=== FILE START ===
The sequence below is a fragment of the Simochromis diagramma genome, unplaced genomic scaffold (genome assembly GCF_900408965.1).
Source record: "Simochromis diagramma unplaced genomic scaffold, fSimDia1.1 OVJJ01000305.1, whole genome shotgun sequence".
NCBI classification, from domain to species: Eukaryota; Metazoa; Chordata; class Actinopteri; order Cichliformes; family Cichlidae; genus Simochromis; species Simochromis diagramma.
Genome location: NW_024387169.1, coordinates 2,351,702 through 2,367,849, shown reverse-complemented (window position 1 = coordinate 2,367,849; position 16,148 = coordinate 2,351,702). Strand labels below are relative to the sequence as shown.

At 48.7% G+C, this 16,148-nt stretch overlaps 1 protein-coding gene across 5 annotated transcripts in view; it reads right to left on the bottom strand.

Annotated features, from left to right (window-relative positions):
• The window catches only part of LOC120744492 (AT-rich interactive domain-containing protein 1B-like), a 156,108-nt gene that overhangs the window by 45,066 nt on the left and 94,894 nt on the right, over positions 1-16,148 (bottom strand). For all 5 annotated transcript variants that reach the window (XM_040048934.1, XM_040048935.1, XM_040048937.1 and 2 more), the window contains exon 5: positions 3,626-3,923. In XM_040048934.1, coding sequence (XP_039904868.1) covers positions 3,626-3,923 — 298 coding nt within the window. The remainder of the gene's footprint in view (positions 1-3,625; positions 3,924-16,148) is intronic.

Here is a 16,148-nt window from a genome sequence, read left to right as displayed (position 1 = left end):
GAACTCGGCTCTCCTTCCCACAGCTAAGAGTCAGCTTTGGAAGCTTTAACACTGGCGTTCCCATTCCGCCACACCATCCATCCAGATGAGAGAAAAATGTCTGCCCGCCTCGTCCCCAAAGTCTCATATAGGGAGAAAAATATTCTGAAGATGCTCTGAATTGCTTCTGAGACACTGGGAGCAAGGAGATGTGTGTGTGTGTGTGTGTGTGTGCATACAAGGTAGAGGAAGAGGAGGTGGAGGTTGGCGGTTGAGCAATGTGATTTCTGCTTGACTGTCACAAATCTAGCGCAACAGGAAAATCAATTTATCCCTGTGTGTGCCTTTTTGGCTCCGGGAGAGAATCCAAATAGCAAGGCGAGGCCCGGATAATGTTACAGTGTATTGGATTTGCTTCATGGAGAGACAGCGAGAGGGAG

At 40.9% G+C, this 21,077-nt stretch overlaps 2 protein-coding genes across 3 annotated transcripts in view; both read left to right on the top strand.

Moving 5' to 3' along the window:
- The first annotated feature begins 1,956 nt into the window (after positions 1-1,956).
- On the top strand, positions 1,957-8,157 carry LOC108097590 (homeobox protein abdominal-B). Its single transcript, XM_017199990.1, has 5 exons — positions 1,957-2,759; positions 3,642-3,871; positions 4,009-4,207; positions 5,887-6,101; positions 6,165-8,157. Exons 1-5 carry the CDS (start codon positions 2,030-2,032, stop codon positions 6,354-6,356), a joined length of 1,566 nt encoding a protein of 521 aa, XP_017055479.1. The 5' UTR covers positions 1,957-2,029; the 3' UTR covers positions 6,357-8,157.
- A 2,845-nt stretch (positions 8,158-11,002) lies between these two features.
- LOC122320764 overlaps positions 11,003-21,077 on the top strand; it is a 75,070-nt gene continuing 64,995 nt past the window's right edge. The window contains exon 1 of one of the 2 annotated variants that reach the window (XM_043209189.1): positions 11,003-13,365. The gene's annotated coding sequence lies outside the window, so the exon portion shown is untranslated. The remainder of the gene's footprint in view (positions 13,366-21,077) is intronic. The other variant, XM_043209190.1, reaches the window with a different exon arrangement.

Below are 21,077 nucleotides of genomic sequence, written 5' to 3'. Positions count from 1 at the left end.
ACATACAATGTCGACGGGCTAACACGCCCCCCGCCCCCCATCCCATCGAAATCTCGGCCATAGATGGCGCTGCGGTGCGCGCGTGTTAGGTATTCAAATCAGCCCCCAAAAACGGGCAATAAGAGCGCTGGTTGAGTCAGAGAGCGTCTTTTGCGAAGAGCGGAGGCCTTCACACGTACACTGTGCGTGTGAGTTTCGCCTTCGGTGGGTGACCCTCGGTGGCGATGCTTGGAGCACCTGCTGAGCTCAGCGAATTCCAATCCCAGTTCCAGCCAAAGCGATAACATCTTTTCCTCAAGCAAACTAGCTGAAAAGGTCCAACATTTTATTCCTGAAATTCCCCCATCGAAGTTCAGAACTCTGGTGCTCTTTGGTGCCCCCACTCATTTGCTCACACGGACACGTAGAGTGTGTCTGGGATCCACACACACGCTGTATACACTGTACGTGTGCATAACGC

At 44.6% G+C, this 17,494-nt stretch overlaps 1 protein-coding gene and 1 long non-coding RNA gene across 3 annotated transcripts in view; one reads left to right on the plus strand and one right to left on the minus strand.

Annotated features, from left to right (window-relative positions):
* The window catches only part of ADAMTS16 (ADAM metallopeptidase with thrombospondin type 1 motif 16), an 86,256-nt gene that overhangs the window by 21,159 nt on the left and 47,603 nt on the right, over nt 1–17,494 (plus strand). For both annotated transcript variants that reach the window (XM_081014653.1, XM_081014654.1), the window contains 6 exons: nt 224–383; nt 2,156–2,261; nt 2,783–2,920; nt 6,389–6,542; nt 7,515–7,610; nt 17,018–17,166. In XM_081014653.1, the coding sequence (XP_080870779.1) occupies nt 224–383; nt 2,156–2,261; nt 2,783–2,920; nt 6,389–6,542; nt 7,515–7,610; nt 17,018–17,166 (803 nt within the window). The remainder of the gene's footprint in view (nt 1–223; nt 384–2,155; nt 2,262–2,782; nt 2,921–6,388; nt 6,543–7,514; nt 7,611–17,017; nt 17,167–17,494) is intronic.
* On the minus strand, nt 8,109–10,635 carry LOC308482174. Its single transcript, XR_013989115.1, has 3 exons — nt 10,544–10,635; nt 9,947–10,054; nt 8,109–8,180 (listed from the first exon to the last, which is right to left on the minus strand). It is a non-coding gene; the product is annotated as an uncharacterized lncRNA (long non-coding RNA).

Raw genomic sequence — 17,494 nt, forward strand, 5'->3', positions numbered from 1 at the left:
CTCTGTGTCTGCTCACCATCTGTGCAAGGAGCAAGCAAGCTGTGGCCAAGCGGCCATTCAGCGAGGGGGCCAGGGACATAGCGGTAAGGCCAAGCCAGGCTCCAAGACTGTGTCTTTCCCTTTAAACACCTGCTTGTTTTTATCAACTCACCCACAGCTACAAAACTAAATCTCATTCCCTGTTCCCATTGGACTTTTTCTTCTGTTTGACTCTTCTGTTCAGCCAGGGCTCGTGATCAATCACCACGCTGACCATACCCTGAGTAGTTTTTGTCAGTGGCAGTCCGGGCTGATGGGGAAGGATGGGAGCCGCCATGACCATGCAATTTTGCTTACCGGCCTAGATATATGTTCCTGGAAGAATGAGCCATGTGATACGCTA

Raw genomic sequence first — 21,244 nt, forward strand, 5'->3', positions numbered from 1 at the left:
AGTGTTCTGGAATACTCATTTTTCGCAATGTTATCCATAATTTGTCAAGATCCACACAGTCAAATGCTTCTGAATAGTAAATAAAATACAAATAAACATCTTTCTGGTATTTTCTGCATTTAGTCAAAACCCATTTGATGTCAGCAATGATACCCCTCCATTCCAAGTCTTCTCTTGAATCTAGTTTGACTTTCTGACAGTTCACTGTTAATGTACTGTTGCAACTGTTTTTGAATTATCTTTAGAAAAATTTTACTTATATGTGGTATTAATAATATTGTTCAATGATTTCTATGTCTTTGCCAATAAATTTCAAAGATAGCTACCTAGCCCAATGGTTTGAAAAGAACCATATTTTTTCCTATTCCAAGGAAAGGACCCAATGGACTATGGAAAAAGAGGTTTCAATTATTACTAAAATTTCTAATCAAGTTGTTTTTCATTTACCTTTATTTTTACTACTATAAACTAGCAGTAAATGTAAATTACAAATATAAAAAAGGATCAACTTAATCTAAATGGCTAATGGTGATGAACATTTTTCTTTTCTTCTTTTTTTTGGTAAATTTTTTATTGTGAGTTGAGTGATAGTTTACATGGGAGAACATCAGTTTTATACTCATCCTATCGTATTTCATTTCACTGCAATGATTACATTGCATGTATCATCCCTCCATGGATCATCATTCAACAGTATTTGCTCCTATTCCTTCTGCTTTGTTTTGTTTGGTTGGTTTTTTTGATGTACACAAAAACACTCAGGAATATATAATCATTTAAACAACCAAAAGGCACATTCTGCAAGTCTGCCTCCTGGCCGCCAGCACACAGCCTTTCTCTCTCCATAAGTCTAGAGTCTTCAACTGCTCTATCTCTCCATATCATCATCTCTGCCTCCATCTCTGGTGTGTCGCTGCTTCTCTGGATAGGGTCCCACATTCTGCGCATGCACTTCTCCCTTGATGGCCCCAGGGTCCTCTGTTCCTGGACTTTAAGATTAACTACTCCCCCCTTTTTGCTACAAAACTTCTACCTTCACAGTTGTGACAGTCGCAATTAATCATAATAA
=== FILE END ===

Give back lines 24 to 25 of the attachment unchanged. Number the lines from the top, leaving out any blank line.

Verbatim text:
Raw genomic sequence first — 21,244 nt, forward strand, 5'->3', positions numbered from 1 at the left:
AGTGTTCTGGAATACTCATTTTTCGCAATGTTATCCATAATTTGTCAAGATCCACACAGTCAAATGCTTCTGAATAGTAAATAAAATACAAATAAACATCTTTCTGGTATTTTCTGCATTTAGTCAAAACCCATTTGATGTCAGCAATGATACCCCTCCATTCCAAGTCTTCTCTTGAATCTAGTTTGACTTTCTGACAGTTCACTGTTAATGTACTGTTGCAACTGTTTTTGAATTATCTTTAGAAAAATTTTACTTATATGTGGTATTAATAATATTGTTCAATGATTTCTATGTCTTTGCCAATAAATTTCAAAGATAGCTACCTAGCCCAATGGTTTGAAAAGAACCATATTTTTTCCTATTCCAAGGAAAGGACCCAATGGACTATGGAAAAAGAGGTTTCAATTATTACTAAAATTTCTAATCAAGTTGTTTTTCATTTACCTTTATTTTTACTACTATAAACTAGCAGTAAATGTAAATTACAAATATAAAAAAGGATCAACTTAATCTAAATGGCTAATGGTGATGAACATTTTTCTTTTCTTCTTTTTTTTGGTAAATTTTTTATTGTGAGTTGAGTGATAGTTTACATGGGAGAACATCAGTTTTATACTCATCCTATCGTATTTCATTTCACTGCAATGATTACATTGCATGTATCATCCCTCCATGGATCATCATTCAACAGTATTTGCTCCTATTCCTTCTGCTTTGTTTTGTTTGGTTGGTTTTTTTGATGTACACAAAAACACTCAGGAATATATAATCATTTAAACAACCAAAAGGCACATTCTGCAAGTCTGCCTCCTGGCCGCCAGCACACAGCCTTTCTCTCTCCATAAGTCTAGAGTCTTCAACTGCTCTATCTCTCCATATCATCATCTCTGCCTCCATCTCTGGTGTGTCGCTGCTTCTCTGGATAGGGTCCCACATTCTGCGCATGCACTTCTCCCTTGATGGCCCCAGGGTCCTCTGTTCCTGGACTTTAAGATTAACTACTCCCCCCTTTTTGCTACAAAACTTCTACCTTCACAGTTGTGACAGTCGCAATTAATCATAATAA